From £9,6556

What Fiat refers to as the ‘Fiat Punto’ began life in 2005 as the Grande Punto and was facelifted to become the Punto Evo. Now, it has had another nose-and-tail job (returning it close to its original look) to become the plain Fiat Punto. Still with us? Good.

A mild re-trim and re-fresh of the interior was once met with a wider choice of engines to complete the changes, however that it has been condensed to a mere two choices. The full list comprises of 1.2-litre 8-valve petrol (68bhp) and a 1.4-litre 8-valve petrol (76bhp).

Strangely, Fiat has done away with the diesel units that would normally be found under most mid-sized family hatchbacks, but also the newest addition to the Punto range was the TwinAir unit borrowed from the 500. Under our examination, the 0.9-litre, two-cylinder unit performed admirably and didn't feel short of breath as one may imagine it would.

The highlight of the range now is the non-turbo, 77bhp version of the 1.4-litre MultiAir engine, which feels strong, smooth and torquey. Push away from the lights and the front-drive Punto feels much more agile enough, at least in the bottom half of its rev range.

But these remaining petrol engines are nowhere near as good as the 1.3 Multijet diesel, which came in 74bhp and 85bhp guises, was under the bonnet. Using a common rail injection process with up to eight individual cycles, it is exceptionally quiet, free revving and, in top-of-the-line guise, imbued with solid slab of mid-range poke, providing the new Fiat better cruising credentials, outstanding in-gear performance and decent economy.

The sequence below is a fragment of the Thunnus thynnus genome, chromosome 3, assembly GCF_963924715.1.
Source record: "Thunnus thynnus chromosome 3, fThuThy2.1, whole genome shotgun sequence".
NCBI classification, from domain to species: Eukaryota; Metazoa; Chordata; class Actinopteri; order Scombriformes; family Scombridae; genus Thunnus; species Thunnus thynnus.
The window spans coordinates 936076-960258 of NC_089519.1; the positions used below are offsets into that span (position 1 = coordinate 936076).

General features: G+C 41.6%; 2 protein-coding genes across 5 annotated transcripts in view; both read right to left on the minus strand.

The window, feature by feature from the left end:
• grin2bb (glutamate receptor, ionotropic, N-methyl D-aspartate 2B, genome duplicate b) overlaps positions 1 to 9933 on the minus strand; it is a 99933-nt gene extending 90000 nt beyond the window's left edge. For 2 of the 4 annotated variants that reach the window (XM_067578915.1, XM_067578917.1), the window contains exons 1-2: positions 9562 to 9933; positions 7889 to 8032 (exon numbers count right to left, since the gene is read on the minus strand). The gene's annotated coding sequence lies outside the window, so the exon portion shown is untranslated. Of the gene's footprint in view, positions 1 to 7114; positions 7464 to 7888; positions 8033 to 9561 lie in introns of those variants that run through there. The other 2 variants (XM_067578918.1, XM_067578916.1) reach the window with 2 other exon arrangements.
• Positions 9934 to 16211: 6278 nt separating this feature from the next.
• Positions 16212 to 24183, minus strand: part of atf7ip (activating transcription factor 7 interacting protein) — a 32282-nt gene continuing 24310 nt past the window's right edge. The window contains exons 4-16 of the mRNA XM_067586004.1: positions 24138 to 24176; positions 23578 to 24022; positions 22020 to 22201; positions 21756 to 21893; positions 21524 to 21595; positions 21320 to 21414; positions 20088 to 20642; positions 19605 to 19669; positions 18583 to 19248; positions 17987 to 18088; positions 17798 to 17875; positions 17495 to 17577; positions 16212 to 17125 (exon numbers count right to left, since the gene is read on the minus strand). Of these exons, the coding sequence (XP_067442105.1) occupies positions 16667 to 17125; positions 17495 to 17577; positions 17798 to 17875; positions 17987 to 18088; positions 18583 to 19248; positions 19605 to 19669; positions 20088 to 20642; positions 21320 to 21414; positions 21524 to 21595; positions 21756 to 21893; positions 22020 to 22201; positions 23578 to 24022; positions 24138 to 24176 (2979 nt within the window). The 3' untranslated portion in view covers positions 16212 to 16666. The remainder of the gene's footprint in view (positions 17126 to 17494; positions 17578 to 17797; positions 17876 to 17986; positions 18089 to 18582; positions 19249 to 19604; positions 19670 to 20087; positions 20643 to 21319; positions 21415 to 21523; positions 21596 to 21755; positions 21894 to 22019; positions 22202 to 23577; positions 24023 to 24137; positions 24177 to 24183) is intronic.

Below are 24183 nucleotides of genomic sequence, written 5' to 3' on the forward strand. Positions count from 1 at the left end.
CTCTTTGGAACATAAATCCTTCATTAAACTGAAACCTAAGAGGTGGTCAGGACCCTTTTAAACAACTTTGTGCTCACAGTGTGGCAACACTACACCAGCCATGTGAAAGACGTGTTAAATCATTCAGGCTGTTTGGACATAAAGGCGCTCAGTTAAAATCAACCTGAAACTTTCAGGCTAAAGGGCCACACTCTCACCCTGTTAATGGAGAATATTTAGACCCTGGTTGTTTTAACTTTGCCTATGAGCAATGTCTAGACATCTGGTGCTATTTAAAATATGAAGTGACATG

The Punto’s on-road performance, is rather less beguiling. The steering is lightly weighted at the rim but it also conveys a sense of disconnection. Steer into a roundabout or a fast bend, and you are never quite sure of position of the front wheels. At speed, the Punto is quite hard to place accurately.

Pushing through a series of bends, the Punto demonstrates a degree of nicely rising lateral grip, but you don’t feel you can exploit it because the car rolls a reasonable amount and because of the lack of confidence in the whereabouts of the front end. The ride wasn’t half bad, though, especially on the very poor surfaces near Fiat’s Balocco test track. This car lopes along pretty well.

As for the standard equipment levels, there are two to choose from - Pop+ and Easy+. The entry-level model gets air conditioning, Bluetooth, USB connectivity, 15in alloy wheels and electric front windows as standard, while the Easy+ adds 16in alloys, climate control, front fog lights and a TomTom sat nav system.

It’s an intriguing car. Decently spacious for a supermini, nippy and, with the right engine, particularly characterful. And the showroom price is competitive. But the driving dynamics are decidedly humdrum.

Save money on your car insurance

Compare quotesCompare insurance quotes

First drives

Find an Autocar car review

Driven this week

  • Aston Martin DB11 V8
    First Drive
    22 November 2017
    Aston's decision to utilise AMG's 4.0-litre V8 struck us as an inspired one initially, but will a drive on UK roads change our minds?
  • Volvo XC40 cornering
    First Drive
    21 November 2017
    Volvo’s XC40 arrives in the premium compact SUV segment and hits the right note with design, practicality and driving style
  • Jaguar E-Pace D180
    First Drive
    19 November 2017
    Not the driver’s car many would hope from any car wearing the Jaguar badge, but the E-Pace is an attractive and interesting addition to the compact premium SUV ranks
  • Jaguar E-Pace P300
    First Drive
    19 November 2017
    Jaguar’s second SUV faces up to the Audi Q3, BMW X1 and Mercedes-Benz GLA. Tough task, so is the E-Pace up to it?
  • Subaru Impreza
    First Drive
    17 November 2017
    The fifth-generation Subaru Impreza is much improved from top to bottom, but a poor engine and gearbox keep it trailing in this competitive class